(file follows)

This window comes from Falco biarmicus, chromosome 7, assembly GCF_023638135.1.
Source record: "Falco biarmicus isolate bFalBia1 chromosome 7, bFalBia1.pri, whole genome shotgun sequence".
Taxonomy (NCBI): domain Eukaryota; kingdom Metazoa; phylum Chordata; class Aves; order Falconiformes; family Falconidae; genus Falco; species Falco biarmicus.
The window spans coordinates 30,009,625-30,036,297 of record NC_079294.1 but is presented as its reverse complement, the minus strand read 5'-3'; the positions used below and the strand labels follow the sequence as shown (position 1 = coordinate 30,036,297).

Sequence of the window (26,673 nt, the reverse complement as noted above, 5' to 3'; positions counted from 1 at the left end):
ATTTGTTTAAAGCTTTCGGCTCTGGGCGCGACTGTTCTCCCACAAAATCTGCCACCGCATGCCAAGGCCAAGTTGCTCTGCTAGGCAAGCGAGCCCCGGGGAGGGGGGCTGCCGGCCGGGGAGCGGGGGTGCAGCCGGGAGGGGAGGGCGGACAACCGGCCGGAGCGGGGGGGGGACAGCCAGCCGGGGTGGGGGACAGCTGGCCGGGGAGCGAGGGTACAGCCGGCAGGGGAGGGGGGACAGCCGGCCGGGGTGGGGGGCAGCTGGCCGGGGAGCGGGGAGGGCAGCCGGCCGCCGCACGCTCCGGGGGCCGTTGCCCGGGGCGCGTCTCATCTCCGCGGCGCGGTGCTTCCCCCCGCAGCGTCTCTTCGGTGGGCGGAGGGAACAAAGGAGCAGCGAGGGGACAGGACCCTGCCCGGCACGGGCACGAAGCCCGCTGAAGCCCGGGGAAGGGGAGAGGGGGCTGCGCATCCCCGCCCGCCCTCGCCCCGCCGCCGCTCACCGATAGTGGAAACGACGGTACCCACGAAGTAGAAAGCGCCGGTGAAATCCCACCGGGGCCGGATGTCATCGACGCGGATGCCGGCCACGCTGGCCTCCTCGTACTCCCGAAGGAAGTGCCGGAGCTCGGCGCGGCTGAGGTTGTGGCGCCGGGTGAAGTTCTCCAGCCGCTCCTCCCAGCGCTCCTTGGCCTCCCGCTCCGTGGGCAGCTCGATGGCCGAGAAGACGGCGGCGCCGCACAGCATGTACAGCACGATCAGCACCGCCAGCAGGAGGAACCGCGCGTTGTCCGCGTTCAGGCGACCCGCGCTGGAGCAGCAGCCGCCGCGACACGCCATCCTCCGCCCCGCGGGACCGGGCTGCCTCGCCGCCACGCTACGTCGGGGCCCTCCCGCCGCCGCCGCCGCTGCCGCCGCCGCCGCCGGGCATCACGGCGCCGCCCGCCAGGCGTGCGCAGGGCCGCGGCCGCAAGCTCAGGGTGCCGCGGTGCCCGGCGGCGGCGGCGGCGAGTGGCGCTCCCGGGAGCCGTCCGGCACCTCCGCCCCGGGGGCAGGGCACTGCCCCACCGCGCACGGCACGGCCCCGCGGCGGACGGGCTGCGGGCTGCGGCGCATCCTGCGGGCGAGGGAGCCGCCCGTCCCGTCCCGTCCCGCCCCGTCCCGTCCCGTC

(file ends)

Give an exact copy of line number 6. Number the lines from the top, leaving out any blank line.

ATTTGTTTAAAGCTTTCGGCTCTGGGCGCGACTGTTCTCCCACAAAATCTGCCACCGCATGCCAAGGCCAAGTTGCTCTGCTAGGCAAGCGAGCCCCGGGGAGGGGGGCTGCCGGCCGGGGAGCGGGGGTGCAGCCGGGAGGGGAGGGCGGACAACCGGCCGGAGCGGGGGGGGGACAGCCAGCCGGGGTGGGGGACAGCTGGCCGGGGAGCGAGGGTACAGCCGGCAGGGGAGGGGGGACAGCCGGCCGGGGTGGGGGGCAGCTGGCCGGGGAGCGGGGAGGGCAGCCGGCCGCCGCACGCTCCGGGGGCCGTTGCCCGGGGCGCGTCTCATCTCCGCGGCGCGGTGCTTCCCCCCGCAGCGTCTCTTCGGTGGGCGGAGGGAACAAAGGAGCAGCGAGGGGACAGGACCCTGCCCGGCACGGGCACGAAGCCCGCTGAAGCCCGGGGAAGGGGAGAGGGGGCTGCGCATCCCCGCCCGCCCTCGCCCCGCCGCCGCTCACCGATAGTGGAAACGACGGTACCCACGAAGTAGAAAGCGCCGGTGAAATCCCACCGGGGCCGGATGTCATCGACGCGGATGCCGGCCACGCTGGCCTCCTCGTACTCCCGAAGGAAGTGCCGGAGCTCGGCGCGGCTGAGGTTGTGGCGCCGGGTGAAGTTCTCCAGCCGCTCCTCCCAGCGCTCCTTGGCCTCCCGCTCCGTGGGCAGCTCGATGGCCGAGAAGACGGCGGCGCCGCACAGCATGTACAGCACGATCAGCACCGCCAGCAGGAGGAACCGCGCGTTGTCCGCGTTCAGGCGACCCGCGCTGGAGCAGCAGCCGCCGCGACACGCCATCCTCCGCCCCGCGGGACCGGGCTGCCTCGCCGCCACGCTACGTCGGGGCCCTCCCGCCGCCGCCGCCGCTGCCGCCGCCGCCGCCGGGCATCACGGCGCCGCCCGCCAGGCGTGCGCAGGGCCGCGGCCGCAAGCTCAGGGTGCCGCGGTGCCCGGCGGCGGCGGCGGCGAGTGGCGCTCCCGGGAGCCGTCCGGCACCTCCGCCCCGGGGGCAGGGCACTGCCCCACCGCGCACGGCACGGCCCCGCGGCGGACGGGCTGCGGGCTGCGGCGCATCCTGCGGGCGAGGGAGCCGCCCGTCCCGTCCCGTCCCGCCCCGTCCCGTCCCGTC